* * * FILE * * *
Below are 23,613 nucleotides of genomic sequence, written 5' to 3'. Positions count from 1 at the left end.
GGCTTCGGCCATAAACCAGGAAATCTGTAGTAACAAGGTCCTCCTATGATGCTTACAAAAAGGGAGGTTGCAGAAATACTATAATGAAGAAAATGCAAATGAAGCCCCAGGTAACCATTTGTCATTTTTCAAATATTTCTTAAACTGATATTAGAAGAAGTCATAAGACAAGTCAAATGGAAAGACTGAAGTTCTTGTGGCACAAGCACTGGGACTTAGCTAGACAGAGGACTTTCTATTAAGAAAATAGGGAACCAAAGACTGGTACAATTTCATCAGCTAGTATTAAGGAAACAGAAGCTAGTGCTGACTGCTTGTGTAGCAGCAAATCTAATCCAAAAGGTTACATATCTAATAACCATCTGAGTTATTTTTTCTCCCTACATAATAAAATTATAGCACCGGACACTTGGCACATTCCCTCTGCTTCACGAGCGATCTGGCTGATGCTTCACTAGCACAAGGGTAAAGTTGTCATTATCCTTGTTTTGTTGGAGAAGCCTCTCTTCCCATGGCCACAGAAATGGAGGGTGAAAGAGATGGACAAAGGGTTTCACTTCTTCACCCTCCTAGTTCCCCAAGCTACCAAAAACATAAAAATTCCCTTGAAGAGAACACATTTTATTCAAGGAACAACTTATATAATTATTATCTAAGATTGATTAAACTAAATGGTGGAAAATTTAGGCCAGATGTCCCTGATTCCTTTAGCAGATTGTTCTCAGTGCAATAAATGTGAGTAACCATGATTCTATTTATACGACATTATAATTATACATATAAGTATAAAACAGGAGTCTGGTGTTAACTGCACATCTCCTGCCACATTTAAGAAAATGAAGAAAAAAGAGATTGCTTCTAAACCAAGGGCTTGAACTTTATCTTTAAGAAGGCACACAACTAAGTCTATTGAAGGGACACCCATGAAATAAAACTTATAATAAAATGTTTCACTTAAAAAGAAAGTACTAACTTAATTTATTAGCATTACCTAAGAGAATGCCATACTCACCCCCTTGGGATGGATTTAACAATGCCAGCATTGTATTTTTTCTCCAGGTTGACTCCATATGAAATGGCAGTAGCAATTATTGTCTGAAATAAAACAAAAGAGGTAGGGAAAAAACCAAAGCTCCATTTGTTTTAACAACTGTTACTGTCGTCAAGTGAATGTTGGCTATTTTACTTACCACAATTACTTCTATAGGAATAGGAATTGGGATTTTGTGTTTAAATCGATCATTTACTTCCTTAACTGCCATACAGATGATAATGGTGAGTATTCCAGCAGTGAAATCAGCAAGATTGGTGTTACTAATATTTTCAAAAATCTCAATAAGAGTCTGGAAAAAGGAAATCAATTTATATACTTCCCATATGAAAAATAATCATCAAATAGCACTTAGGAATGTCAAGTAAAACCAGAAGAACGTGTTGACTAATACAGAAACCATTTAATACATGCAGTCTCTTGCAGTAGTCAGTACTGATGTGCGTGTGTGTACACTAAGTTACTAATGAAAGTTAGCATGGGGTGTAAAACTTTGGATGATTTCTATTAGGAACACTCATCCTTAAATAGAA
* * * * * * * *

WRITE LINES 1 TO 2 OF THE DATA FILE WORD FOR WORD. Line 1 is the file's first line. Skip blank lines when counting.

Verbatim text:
Below are 23,613 nucleotides of genomic sequence, written 5' to 3'. Positions count from 1 at the left end.
GGCTTCGGCCATAAACCAGGAAATCTGTAGTAACAAGGTCCTCCTATGATGCTTACAAAAAGGGAGGTTGCAGAAATACTATAATGAAGAAAATGCAAATGAAGCCCCAGGTAACCATTTGTCATTTTTCAAATATTTCTTAAACTGATATTAGAAGAAGTCATAAGACAAGTCAAATGGAAAGACTGAAGTTCTTGTGGCACAAGCACTGGGACTTAGCTAGACAGAGGACTTTCTATTAAGAAAATAGGGAACCAAAGACTGGTACAATTTCATCAGCTAGTATTAAGGAAACAGAAGCTAGTGCTGACTGCTTGTGTAGCAGCAAATCTAATCCAAAAGGTTACATATCTAATAACCATCTGAGTTATTTTTTCTCCCTACATAATAAAATTATAGCACCGGACACTTGGCACATTCCCTCTGCTTCACGAGCGATCTGGCTGATGCTTCACTAGCACAAGGGTAAAGTTGTCATTATCCTTGTTTTGTTGGAGAAGCCTCTCTTCCCATGGCCACAGAAATGGAGGGTGAAAGAGATGGACAAAGGGTTTCACTTCTTCACCCTCCTAGTTCCCCAAGCTACCAAAAACATAAAAATTCCCTTGAAGAGAACACATTTTATTCAAGGAACAACTTATATAATTATTATCTAAGATTGATTAAACTAAATGGTGGAAAATTTAGGCCAGATGTCCCTGATTCCTTTAGCAGATTGTTCTCAGTGCAATAAATGTGAGTAACCATGATTCTATTTATACGACATTATAATTATACATATAAGTATAAAACAGGAGTCTGGTGTTAACTGCACATCTCCTGCCACATTTAAGAAAATGAAGAAAAAAGAGATTGCTTCTAAACCAAGGGCTTGAACTTTATCTTTAAGAAGGCACACAACTAAGTCTATTGAAGGGACACCCATGAAATAAAACTTATAATAAAATGTTTCACTTAAAAAGAAAGTACTAACTTAATTTATTAGCATTACCTAAGAGAATGCCATACTCACCCCCTTGGGATGGATTTAACAATGCCAGCATTGTATTTTTTCTCCAGGTTGACTCCATATGAAATGGCAGTAGCAATTATTGTCTGAAATAAAACAAAAGAGGTAGGGAAAAAACCAAAGCTCCATTTGTTTTAACAACTGTTACTGTCGTCAAGTGAATGTTGGCTATTTTACTTACCACAATTACTTCTATAGGAATAGGAATTGGGATTTTGTGTTTAAATCGATCATTTACTTCCTTAACTGCCATACAGATGATAATGGTGAGTATTCCAGCAGTGAAATCAGCAAGATTGGTGTTACTAATATTTTCAAAAATCTCAATAAGAGTCTGGAAAAAGGAAATCAATTTATATACTTCCCATATGAAAAATAATCATCAAATAGCACTTAGGAATGTCAAGTAAAACCAGAAGAACGTGTTGACTAATACAGAAACCATTTAATACATGCAGTCTCTTGCAGTAGTCAGTACTGATGTGCGTGTGTGTACACTAAGTTACTAATGAAAGTTAGCATGGGGTGTAAAACTTTGGATGATTTCTATTAGGAACACTCATCCTTAAATAGAA